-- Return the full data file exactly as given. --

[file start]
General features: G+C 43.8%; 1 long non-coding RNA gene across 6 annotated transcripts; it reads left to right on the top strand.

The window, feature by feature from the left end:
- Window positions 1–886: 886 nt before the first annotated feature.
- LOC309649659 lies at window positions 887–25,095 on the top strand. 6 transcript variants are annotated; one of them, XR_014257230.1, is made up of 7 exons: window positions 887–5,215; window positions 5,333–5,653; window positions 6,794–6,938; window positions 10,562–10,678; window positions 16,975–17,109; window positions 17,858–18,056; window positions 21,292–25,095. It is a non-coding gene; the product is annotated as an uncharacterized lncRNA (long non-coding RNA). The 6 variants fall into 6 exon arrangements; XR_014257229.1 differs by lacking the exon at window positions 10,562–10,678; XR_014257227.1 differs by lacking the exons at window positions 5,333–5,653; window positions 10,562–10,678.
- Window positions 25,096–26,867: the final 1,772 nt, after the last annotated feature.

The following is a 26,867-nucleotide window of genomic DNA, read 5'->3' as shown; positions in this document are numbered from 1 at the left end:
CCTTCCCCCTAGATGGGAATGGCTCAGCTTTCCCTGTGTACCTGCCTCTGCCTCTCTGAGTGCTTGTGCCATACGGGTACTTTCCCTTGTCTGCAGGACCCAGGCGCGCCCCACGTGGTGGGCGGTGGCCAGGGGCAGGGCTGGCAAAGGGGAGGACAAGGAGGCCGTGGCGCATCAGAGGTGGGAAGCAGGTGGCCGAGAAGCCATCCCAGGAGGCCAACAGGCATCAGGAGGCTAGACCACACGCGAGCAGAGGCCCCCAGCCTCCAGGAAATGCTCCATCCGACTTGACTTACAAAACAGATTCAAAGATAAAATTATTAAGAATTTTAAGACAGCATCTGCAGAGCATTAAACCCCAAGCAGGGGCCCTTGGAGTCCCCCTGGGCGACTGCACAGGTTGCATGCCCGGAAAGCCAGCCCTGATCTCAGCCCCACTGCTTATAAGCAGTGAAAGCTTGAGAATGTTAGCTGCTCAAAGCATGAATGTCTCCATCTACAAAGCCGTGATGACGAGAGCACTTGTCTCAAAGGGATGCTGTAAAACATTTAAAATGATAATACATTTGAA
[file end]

General features: G+C 43.8%; 1 long non-coding RNA gene across 6 annotated transcripts; it reads left to right on the top strand.

The window, feature by feature from the left end:
- Window positions 1–886: 886 nt before the first annotated feature.
- LOC309649659 lies at window positions 887–25,095 on the top strand. 6 transcript variants are annotated; one of them, XR_014257230.1, is made up of 7 exons: window positions 887–5,215; window positions 5,333–5,653; window positions 6,794–6,938; window positions 10,562–10,678; window positions 16,975–17,109; window positions 17,858–18,056; window positions 21,292–25,095. It is a non-coding gene; the product is annotated as an uncharacterized lncRNA (long non-coding RNA). The 6 variants fall into 6 exon arrangements; XR_014257229.1 differs by lacking the exon at window positions 10,562–10,678; XR_014257227.1 differs by lacking the exons at window positions 5,333–5,653; window positions 10,562–10,678.
- Window positions 25,096–26,867: the final 1,772 nt, after the last annotated feature.

The following is a 26,867-nucleotide window of genomic DNA, read 5'->3' as shown; positions in this document are numbered from 1 at the left end:
CCTTCCCCCTAGATGGGAATGGCTCAGCTTTCCCTGTGTACCTGCCTCTGCCTCTCTGAGTGCTTGTGCCATACGGGTACTTTCCCTTGTCTGCAGGACCCAGGCGCGCCCCACGTGGTGGGCGGTGGCCAGGGGCAGGGCTGGCAAAGGGGAGGACAAGGAGGCCGTGGCGCATCAGAGGTGGGAAGCAGGTGGCCGAGAAGCCATCCCAGGAGGCCAACAGGCATCAGGAGGCTAGACCACACGCGAGCAGAGGCCCCCAGCCTCCAGGAAATGCTCCATCCGACTTGACTTACAAAACAGATTCAAAGATAAAATTATTAAGAATTTTAAGACAGCATCTGCAGAGCATTAAACCCCAAGCAGGGGCCCTTGGAGTCCCCCTGGGCGACTGCACAGGTTGCATGCCCGGAAAGCCAGCCCTGATCTCAGCCCCACTGCTTATAAGCAGTGAAAGCTTGAGAATGTTAGCTGCTCAAAGCATGAATGTCTCCATCTACAAAGCCGTGATGACGAGAGCACTTGTCTCAAAGGGATGCTGTAAAACATTTAAAATGATAATACATTTGAA